Survey finds many salons willing to offer tanning to teens, despite legal bans
WEDNESDAY, Oct. 25, 2017 (HealthDay News) -- Nearly 40 percent of indoor tanning facilities ignore state laws that curb teen tanning, a new survey finds.
To protect teens, most states have laws that prevent or create obstacles to using tanning salons, but nearly 2 million high school kids still get indoor tans, said the researchers who conducted the survey.
"The U.S. Food and Drug Administration has classified tanning beds as cancer causing," said the survey's lead researcher, Dr. Erik Stratman, a dermatologist at the Marshfield Clinic in Marshfield, Wis.
Indoor tanning is particularly dangerous for young people, according to the U.S. Centers for Disease Control and Prevention, because it increases their risk for melanoma, a deadly form of skin cancer.
Banning indoor tanning for teens might prevent thousands of melanomas and melanoma deaths and the millions spent on treatment, Stratman said.
"While no federal ban exists on indoor tanning of minors, there have been over 40 states and the District of Columbia that passed laws limiting the use of tanning beds for minors," he said. However, Stratman said the survey, conducted by telephone, found that many tanning salons ignore state laws restricting access to minors.
Responsibility for enforcing these laws varies by state, but in most cases falls to the state's health department, Stratman said, adding that lax enforcement is most likely due to limited resources.
For the study, researchers posing as teenagers called 427 tanning facilities in 42 states and the District of Columbia. The callers said they wanted to tan before a family vacation and asked about costs and whether a parent needed to be present to consent to tanning.
The researchers found that slightly more than 37 percent of the tanning facilities did not comply with their state's laws.
The most common breach was allowing tanning without parental permission, Stratman said.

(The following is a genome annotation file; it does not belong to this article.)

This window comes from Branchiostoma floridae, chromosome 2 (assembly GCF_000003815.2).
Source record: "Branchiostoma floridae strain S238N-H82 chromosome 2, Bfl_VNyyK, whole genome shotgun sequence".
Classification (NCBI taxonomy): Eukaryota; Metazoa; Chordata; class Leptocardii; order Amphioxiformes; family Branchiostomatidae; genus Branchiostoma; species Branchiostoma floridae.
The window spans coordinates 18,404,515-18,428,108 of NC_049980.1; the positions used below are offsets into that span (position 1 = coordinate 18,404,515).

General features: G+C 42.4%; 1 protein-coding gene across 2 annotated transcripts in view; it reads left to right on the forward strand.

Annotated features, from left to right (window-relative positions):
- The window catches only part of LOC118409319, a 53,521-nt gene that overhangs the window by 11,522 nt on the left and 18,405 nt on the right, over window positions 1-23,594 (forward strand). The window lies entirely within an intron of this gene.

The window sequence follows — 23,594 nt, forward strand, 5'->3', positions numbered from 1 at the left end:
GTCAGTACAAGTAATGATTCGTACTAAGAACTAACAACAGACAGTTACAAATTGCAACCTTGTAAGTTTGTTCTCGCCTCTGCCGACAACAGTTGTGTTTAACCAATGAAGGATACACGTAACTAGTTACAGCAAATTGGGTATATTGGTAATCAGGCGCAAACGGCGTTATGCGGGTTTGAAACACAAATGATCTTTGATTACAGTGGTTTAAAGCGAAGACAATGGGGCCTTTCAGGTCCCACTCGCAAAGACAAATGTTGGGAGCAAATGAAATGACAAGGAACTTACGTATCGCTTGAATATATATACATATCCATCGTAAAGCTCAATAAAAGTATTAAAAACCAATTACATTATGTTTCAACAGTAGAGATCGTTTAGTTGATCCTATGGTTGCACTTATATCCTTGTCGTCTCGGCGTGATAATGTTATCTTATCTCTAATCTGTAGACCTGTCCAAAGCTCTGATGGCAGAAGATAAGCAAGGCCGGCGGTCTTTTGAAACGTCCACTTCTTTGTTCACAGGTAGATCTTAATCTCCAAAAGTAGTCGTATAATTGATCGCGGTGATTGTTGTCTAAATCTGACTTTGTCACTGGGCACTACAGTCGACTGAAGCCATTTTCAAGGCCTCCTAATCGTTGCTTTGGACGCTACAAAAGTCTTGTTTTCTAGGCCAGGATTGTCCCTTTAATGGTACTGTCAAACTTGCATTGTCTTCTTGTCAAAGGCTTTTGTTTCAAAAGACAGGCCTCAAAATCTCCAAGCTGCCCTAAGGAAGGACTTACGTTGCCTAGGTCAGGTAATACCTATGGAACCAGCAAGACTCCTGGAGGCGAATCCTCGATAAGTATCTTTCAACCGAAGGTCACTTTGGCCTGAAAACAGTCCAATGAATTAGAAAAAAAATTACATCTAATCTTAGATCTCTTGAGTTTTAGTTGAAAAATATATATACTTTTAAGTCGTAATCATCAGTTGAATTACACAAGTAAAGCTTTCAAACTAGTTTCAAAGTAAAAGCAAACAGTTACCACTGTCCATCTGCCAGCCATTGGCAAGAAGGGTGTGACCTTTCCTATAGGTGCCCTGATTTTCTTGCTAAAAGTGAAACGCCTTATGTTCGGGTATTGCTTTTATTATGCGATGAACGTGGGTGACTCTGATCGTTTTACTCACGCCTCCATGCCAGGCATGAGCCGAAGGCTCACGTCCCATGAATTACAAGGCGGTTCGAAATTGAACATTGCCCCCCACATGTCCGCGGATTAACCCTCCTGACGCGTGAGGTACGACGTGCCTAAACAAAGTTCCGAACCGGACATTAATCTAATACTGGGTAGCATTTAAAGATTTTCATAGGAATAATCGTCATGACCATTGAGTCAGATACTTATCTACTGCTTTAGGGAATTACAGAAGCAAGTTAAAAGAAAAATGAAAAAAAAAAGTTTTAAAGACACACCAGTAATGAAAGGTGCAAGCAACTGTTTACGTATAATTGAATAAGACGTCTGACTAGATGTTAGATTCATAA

Most of the tanning salons that flouted the laws were in rural areas, the South, in states with laws governing teens 15 or younger and in states with more than one tanning regulation.
In addition, independently owned salons were more likely than chain tanning facilities not to follow the laws, the researchers found.
The American Suntanning Association represents the tanning salon industry and responded to the study.
"This was a telephone survey, and not a single business contacted actually allowed a teenager to use UV tanning services without parental consent or violated any law," said Joseph Levy, director of scientific affairs for the association.
"The American Suntanning Association and its members, who operate more than 1,000 professional salons throughout the country, have supported compliance with indoor tanning standards for decades, including those related to tanning by minors," Levy said.
However, teens don't know the potential consequences of tanning, said Dr. Michele Green, a dermatologist at Lenox Hill Hospital in New York City. "Indoor tanning is exposing teens to a carcinogen. Kids don't know they are doing something that can hurt them."
Green knows the dangers of tanning beds firsthand.
"I have a 25-year-old patient who tanned when he was a teen and now has a deep, incisive melanoma and has a 50 percent chance of dying," she said.
Stratman said it's his "hope that this study stimulates states to look for opportunities for better enforcement of the laws intended to improve the safety and health of minors."
The survey results were published online Oct. 25 in the journal JAMA Dermatology.
The American Cancer Society has information on melanoma.